If This Is Your Password, Change It Immediately

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Your elementary school. A pet's name. Your favorites from Friends. Literally anything is better than the word "password" as an electronic password — yet for some strange reason, Americans keep using it.

The list compiles millions of stolen passwords revealed by hackers in 2014 and ranks them in popularity. The top five will make you slam your head against the wall, with "123456" in first place, followed by "password," "12345," "12345678" and "qwerty" in fifth place. 

Here's the full list, which make up a whopping 2.2% of all exposed passwords, with the change in usage from 2013 in parentheses:

1. 123456 (unchanged)

2. password (unchanged)

3. 12345 (up 17)

4. 12345678 (down one place)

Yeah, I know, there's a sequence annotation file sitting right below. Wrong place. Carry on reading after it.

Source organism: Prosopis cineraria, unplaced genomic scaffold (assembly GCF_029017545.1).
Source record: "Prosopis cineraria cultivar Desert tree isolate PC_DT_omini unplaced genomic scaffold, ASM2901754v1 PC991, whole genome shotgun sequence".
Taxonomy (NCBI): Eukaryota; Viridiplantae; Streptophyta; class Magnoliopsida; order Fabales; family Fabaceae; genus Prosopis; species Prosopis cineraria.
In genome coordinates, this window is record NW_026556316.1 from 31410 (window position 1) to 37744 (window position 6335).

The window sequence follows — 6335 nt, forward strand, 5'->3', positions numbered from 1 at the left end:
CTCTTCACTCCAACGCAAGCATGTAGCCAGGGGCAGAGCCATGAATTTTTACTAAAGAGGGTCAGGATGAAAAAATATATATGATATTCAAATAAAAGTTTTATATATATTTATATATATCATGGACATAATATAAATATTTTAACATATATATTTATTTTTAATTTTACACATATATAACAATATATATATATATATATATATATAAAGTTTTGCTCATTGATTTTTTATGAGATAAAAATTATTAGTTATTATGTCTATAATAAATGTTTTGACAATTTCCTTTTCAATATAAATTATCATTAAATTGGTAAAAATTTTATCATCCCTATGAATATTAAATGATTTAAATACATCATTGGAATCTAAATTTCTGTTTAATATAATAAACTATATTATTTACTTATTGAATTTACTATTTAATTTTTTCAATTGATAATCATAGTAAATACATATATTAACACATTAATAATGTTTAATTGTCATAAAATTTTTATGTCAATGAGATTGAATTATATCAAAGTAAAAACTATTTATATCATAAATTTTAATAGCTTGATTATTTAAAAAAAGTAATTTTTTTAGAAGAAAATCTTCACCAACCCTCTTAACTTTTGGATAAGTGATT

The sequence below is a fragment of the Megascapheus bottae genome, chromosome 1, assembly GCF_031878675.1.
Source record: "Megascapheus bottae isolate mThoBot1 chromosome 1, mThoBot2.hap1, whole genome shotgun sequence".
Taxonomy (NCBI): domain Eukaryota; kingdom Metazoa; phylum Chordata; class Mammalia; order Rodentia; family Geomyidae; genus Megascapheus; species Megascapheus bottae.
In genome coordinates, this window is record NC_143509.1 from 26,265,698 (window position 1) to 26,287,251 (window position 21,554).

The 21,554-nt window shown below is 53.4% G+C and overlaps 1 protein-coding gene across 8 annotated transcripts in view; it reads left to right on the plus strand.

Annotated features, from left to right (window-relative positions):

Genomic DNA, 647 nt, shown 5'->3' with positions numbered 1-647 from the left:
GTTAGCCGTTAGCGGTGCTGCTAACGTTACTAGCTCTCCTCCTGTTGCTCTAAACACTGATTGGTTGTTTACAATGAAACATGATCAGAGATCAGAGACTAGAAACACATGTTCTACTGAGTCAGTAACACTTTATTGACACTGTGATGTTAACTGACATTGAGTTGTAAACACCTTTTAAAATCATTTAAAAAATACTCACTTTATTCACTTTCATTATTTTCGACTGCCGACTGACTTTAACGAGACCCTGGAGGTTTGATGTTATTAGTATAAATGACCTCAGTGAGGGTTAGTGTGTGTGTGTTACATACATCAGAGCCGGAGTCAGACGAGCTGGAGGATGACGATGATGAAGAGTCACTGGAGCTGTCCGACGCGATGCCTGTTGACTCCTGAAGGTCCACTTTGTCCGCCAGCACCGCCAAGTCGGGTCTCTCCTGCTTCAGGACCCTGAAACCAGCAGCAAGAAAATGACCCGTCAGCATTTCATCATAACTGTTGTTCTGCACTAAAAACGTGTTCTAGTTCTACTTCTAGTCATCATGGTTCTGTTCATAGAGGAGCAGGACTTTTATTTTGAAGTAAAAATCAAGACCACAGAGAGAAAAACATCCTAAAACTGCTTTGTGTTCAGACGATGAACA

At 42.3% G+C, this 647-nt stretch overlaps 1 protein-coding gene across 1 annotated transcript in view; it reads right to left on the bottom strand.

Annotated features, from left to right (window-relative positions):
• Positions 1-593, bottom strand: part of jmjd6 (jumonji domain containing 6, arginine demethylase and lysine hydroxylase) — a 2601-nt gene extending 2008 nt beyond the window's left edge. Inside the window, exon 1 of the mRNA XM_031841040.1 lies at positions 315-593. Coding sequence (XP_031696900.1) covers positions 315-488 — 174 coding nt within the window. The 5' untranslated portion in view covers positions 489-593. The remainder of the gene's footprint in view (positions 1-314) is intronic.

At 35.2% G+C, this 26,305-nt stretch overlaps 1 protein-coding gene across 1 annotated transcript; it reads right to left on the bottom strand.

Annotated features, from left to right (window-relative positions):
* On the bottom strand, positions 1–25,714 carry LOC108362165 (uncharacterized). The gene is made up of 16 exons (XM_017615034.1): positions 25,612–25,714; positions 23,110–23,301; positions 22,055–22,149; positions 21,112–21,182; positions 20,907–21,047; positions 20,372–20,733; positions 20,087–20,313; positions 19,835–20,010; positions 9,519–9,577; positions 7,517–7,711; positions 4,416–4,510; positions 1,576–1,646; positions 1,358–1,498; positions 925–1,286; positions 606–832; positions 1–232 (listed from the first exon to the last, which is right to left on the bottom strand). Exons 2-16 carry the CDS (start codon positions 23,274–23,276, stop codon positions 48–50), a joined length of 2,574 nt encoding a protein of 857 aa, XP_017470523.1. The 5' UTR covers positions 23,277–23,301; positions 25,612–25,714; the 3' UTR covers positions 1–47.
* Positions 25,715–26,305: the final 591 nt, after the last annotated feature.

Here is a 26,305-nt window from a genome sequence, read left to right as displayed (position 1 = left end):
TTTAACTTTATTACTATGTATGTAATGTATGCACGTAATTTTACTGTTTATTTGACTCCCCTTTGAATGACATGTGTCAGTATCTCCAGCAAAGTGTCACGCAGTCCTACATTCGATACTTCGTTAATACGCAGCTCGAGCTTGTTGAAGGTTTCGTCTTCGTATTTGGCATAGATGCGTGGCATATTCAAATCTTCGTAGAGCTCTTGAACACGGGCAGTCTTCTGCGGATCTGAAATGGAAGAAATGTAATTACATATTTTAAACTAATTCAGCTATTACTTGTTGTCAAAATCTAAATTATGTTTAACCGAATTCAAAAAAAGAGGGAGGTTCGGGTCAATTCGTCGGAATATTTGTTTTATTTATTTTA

5. qwerty (down one place)

6. 123456789 (unchanged)

7. 1234 (up nine places)

8. baseball (new)

9. dragon (new)

10. football (new)

11. 1234567 (down four places)

12. monkey (up five places)

13. letmein (up one place)

14. abc123 (down nine places)

15. 111111 (down eight places)

16. mustang (new)

17. access (new)

18. shadow (unchanged)

19. master (new)

20. michael (new)

21. superman (new)

22. 696969 (new)

23. 123123 (down 12 places)

24. batman (new)

25. trustno1 (down one place)

Stop making bad passwords. SplashData told Engadget that people are actually using fewer "bad passwords" than in years past because of high-profile data breaches at mega-retailers like Home Depot and Target. 

To better protect yourself, the firm recommends passwords that are a mix of eight characters and aren't simple words or number combinations. Also, it's better to change up passwords for each different site or use a password manager service, like, conveniently, SplashID

Whatever you do, don't use "password."